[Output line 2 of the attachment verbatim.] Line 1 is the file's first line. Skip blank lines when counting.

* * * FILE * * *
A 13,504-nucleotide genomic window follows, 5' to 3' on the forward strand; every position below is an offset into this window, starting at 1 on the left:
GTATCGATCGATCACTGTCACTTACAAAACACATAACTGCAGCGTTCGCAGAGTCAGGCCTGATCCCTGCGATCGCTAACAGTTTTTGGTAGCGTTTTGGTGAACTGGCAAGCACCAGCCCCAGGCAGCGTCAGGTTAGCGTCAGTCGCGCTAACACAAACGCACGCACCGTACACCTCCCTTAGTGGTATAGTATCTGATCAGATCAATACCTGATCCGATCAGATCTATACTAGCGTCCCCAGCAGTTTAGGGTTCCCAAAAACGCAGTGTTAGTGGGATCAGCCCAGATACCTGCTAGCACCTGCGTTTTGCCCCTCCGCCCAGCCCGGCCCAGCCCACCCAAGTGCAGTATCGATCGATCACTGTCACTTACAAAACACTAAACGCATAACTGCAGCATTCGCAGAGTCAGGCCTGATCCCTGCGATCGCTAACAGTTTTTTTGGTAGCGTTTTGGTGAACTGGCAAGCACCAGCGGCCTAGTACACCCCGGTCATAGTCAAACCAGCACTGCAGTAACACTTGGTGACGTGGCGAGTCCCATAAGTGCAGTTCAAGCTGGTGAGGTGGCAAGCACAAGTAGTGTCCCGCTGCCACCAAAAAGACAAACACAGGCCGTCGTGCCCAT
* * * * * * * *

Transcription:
GTATCGATCGATCACTGTCACTTACAAAACACATAACTGCAGCGTTCGCAGAGTCAGGCCTGATCCCTGCGATCGCTAACAGTTTTTGGTAGCGTTTTGGTGAACTGGCAAGCACCAGCCCCAGGCAGCGTCAGGTTAGCGTCAGTCGCGCTAACACAAACGCACGCACCGTACACCTCCCTTAGTGGTATAGTATCTGATCAGATCAATACCTGATCCGATCAGATCTATACTAGCGTCCCCAGCAGTTTAGGGTTCCCAAAAACGCAGTGTTAGTGGGATCAGCCCAGATACCTGCTAGCACCTGCGTTTTGCCCCTCCGCCCAGCCCGGCCCAGCCCACCCAAGTGCAGTATCGATCGATCACTGTCACTTACAAAACACTAAACGCATAACTGCAGCATTCGCAGAGTCAGGCCTGATCCCTGCGATCGCTAACAGTTTTTTTGGTAGCGTTTTGGTGAACTGGCAAGCACCAGCGGCCTAGTACACCCCGGTCATAGTCAAACCAGCACTGCAGTAACACTTGGTGACGTGGCGAGTCCCATAAGTGCAGTTCAAGCTGGTGAGGTGGCAAGCACAAGTAGTGTCCCGCTGCCACCAAAAAGACAAACACAGGCCGTCGTGCCCAT